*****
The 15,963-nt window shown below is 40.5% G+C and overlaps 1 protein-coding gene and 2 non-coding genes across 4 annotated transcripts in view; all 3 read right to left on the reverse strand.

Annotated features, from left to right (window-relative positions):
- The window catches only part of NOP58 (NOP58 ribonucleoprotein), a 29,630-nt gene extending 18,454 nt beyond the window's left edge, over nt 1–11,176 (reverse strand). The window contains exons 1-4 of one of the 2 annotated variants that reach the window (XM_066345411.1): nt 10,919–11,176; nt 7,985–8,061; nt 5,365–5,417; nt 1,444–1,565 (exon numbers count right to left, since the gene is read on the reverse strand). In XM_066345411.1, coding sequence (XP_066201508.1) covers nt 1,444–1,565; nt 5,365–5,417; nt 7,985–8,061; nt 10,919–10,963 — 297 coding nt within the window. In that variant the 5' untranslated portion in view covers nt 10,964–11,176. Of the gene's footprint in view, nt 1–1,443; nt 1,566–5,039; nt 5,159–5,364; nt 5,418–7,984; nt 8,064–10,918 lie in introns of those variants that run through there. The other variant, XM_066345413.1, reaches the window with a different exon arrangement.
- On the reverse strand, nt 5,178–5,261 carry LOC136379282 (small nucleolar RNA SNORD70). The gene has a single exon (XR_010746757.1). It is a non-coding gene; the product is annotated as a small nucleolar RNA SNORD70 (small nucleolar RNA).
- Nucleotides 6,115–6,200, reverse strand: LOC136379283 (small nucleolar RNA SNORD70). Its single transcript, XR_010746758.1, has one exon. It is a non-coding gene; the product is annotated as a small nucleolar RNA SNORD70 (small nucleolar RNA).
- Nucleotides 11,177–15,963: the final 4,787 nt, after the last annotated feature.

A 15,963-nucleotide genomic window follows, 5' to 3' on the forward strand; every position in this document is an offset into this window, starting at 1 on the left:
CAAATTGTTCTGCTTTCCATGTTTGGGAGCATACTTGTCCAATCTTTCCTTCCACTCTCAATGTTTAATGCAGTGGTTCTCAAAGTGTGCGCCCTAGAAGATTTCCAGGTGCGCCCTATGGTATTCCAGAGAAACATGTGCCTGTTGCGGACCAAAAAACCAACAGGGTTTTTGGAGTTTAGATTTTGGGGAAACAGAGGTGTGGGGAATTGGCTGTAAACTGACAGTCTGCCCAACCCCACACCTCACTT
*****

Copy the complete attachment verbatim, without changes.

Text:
The 15,963-nt window shown below is 40.5% G+C and overlaps 1 protein-coding gene and 2 non-coding genes across 4 annotated transcripts in view; all 3 read right to left on the reverse strand.

Annotated features, from left to right (window-relative positions):
- The window catches only part of NOP58 (NOP58 ribonucleoprotein), a 29,630-nt gene extending 18,454 nt beyond the window's left edge, over nt 1–11,176 (reverse strand). The window contains exons 1-4 of one of the 2 annotated variants that reach the window (XM_066345411.1): nt 10,919–11,176; nt 7,985–8,061; nt 5,365–5,417; nt 1,444–1,565 (exon numbers count right to left, since the gene is read on the reverse strand). In XM_066345411.1, coding sequence (XP_066201508.1) covers nt 1,444–1,565; nt 5,365–5,417; nt 7,985–8,061; nt 10,919–10,963 — 297 coding nt within the window. In that variant the 5' untranslated portion in view covers nt 10,964–11,176. Of the gene's footprint in view, nt 1–1,443; nt 1,566–5,039; nt 5,159–5,364; nt 5,418–7,984; nt 8,064–10,918 lie in introns of those variants that run through there. The other variant, XM_066345413.1, reaches the window with a different exon arrangement.
- On the reverse strand, nt 5,178–5,261 carry LOC136379282 (small nucleolar RNA SNORD70). The gene has a single exon (XR_010746757.1). It is a non-coding gene; the product is annotated as a small nucleolar RNA SNORD70 (small nucleolar RNA).
- Nucleotides 6,115–6,200, reverse strand: LOC136379283 (small nucleolar RNA SNORD70). Its single transcript, XR_010746758.1, has one exon. It is a non-coding gene; the product is annotated as a small nucleolar RNA SNORD70 (small nucleolar RNA).
- Nucleotides 11,177–15,963: the final 4,787 nt, after the last annotated feature.

A 15,963-nucleotide genomic window follows, 5' to 3' on the forward strand; every position in this document is an offset into this window, starting at 1 on the left:
CAAATTGTTCTGCTTTCCATGTTTGGGAGCATACTTGTCCAATCTTTCCTTCCACTCTCAATGTTTAATGCAGTGGTTCTCAAAGTGTGCGCCCTAGAAGATTTCCAGGTGCGCCCTATGGTATTCCAGAGAAACATGTGCCTGTTGCGGACCAAAAAACCAACAGGGTTTTTGGAGTTTAGATTTTGGGGAAACAGAGGTGTGGGGAATTGGCTGTAAACTGACAGTCTGCCCAACCCCACACCTCACTT